Both early modern and modern tragedy emerged within periods of remarkable upheaval in Church history, yet Christianity’s diverse influence upon tragedy has too often been either ignored or denounced by major tragic theorists. This book contends instead that the history of tragedy cannot be sufficiently theorised without fully registering the impact of Christianity in transition towards modernity.
Studies in the Cultural History of India
Author:
The 31 selected and revised articles in the volume Holy Ground: Where Art and Text Meet, written by Hans Bakker between 1986 and 2016, vary from theoretical subjects to historical essays on the classical culture of India. They combine two mainstreams: the Sanskrit textual tradition, including epigraphy, and the material culture as expressed in works of religious art and iconography. The study of text and art in close combination in the actual field where they meet provides a great potential for understanding. The history of holy places is therefore one of the leitmotivs that binds these studies together.
One article, "The Ramtek Inscriptions II", was co-authored by Harunaga Isaacson, two articles, on "Moksadharma 187 and 239–241" and "The Quest for the Pasupata Weapon," by Peter C. Bisschop.
New Scientific Approaches and Interpretations
Mesoamerican Manuscripts: New Scientific Approaches and Interpretations brings together a wide range of modern approaches to the study of pre-colonial and early colonial Mesoamerican manuscripts. This includes innovative studies of materiality through the application of non-invasive spectroscopy and imaging techniques, as well as new insights into the meaning of these manuscripts and related visual art, stemming from a post-colonial indigenous perspective.

This cross- and interdisciplinary work shows on the one hand the value of collaboration of specialists in different field, but also the multiple viewpoints that are possible when these types of complex cultural expressions are approached from varied cultural and scientific backgrounds.

Contributors are: Omar Aguilar Sánchez, Paul van den Akker, Maria Isabel Álvarez Icaza Longoria, Frances F. Berdan, David Buti, Laura Cartechini, Davide Domenici, Laura Filloy Nadal, Alessia Frassani, Francesca Gabrieli, Maarten E.R.G.N. Jansen, Rosemary A. Joyce, Jorge Gómez Tejada, Chiara Grazia, David Howell, Virginia M. Lladó-Buisán, Leonardo López Luján, Raul Macuil Martínez, Manuel May Castillo, Costanza Miliani, María Olvido Moreno Guzmán, Gabina Aurora Pérez Jiménez, Araceli Rojas, Aldo Romani, Francesca Rosi, Antonio Sgamellotti, Ludo Snijders, and Tim Zaman.

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The relationship between religion and dance is as old as humankind. Contemporary methods for studying this relationship date back a century. The difference between these two time frames is significant: scholars are still developing theories and methods capable of illuminating this vast history that take account of their limited place within it. A History of Theory and Method in the Study of Religion and Dance takes on a primary challenge of doing so: overcoming a conceptual dichotomy between “religion” and “dance” forged in the colonial era that justified western Christian hostility towards dance traditions across six continents over six centuries. Beginning with its enlightenment roots, LaMothe narrates a selective history of this dichotomy, revealing its ongoing work in separating dance studies from religious studies. Turning to the Bushmen of the African Kalahari, LaMothe introduces an ecokinetic approach that provides scholars with conceptual resources for mapping the generative interdependence of phenomena that appear as “dance” and/or “religion.”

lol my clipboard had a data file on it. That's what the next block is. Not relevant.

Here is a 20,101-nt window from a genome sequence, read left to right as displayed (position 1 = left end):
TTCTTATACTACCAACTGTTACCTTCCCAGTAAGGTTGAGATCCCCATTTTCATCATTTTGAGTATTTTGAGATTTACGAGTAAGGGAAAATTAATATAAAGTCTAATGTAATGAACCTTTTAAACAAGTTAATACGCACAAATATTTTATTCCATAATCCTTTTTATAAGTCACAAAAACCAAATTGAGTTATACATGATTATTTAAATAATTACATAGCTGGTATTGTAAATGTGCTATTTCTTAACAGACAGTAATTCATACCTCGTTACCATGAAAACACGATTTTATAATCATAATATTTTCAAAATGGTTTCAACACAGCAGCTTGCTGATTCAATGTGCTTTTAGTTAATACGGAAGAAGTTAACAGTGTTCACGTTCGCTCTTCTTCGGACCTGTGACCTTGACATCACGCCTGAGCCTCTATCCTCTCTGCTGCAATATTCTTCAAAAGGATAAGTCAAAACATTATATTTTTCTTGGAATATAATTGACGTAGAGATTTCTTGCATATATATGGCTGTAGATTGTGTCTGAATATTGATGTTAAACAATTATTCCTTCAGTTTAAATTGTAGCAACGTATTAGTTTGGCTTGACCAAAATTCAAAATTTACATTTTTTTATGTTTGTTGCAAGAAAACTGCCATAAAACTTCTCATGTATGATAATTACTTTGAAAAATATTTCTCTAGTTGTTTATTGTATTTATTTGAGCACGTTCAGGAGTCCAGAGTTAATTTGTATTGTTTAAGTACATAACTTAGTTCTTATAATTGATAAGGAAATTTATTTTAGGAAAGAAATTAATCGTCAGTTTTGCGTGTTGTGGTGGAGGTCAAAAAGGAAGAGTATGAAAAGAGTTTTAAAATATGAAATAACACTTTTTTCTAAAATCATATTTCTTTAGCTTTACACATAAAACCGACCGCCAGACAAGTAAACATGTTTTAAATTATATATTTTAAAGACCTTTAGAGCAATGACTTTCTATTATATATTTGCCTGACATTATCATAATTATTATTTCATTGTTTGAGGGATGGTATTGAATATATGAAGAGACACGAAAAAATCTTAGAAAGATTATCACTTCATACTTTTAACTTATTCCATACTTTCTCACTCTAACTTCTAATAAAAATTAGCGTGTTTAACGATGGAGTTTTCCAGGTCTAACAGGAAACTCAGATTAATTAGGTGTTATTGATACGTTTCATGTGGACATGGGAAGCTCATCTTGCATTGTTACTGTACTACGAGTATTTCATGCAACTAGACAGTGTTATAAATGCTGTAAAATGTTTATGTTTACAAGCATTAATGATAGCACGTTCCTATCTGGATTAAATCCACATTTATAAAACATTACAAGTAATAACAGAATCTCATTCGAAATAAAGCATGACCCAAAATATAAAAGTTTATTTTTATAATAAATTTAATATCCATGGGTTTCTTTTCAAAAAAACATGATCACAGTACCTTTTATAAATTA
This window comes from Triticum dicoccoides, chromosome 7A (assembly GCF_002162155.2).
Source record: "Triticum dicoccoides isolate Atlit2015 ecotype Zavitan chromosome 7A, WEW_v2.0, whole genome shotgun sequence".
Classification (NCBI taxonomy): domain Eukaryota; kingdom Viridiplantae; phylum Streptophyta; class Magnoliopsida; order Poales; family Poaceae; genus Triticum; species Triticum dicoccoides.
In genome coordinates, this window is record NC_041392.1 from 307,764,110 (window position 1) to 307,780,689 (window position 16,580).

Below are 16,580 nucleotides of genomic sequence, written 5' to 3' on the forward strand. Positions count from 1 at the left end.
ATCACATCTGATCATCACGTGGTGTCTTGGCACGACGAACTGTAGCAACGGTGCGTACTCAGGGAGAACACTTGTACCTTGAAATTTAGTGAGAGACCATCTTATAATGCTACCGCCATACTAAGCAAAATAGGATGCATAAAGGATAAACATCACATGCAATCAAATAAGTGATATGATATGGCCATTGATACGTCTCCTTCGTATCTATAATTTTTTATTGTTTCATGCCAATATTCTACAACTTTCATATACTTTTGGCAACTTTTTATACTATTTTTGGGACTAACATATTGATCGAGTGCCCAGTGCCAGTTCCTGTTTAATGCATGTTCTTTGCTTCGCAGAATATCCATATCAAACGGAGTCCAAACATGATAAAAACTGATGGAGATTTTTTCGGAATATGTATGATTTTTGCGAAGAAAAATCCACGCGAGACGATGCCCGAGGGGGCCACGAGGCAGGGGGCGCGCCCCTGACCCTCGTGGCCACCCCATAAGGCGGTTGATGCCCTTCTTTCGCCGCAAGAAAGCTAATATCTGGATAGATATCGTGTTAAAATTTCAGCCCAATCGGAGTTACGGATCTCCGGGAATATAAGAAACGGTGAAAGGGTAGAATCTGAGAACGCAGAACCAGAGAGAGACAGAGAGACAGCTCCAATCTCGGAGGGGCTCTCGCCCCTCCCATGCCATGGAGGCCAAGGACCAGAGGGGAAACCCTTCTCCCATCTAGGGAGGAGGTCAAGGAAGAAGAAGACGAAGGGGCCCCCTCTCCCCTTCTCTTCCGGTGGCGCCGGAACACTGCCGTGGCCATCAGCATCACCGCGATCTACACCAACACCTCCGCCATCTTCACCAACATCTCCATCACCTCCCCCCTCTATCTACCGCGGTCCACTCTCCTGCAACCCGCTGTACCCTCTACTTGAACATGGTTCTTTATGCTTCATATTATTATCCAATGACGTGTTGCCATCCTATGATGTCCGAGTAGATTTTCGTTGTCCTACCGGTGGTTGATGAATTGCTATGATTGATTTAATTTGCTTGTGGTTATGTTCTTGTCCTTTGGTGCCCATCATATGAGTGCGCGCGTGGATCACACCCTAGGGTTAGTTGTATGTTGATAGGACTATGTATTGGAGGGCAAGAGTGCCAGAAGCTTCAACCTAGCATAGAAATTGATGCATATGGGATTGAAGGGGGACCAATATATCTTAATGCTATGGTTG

Author:
For the writers and artists in In-Between Identities: Signs of Islam in Contemporary American Writing, contemporary Muslim American identity is neither singular nor fixed. Rather than dismiss the tradition in favor of more secular approaches, however, all of the figures here discover in Muhammad’s revelation resources for affirming such uncertainty. For them, the Qur’anic notion of a divine “sign” validates creation, even that creativity born of contrasting if not competing assumptions about identity. To develop this claim, individual chapters in the book discuss Muslim faith in the work of poets Naomi Shihab Nye, Kazim Ali, Tyson Amir and Amir Sulaiman; novelists Mohja Kahf, Rabih Alameddine, and Willow Wilson; illustrator Sandow Birk; playwright Ayad Akhtar; and the online record of the 30 Mosques in 30 Days project.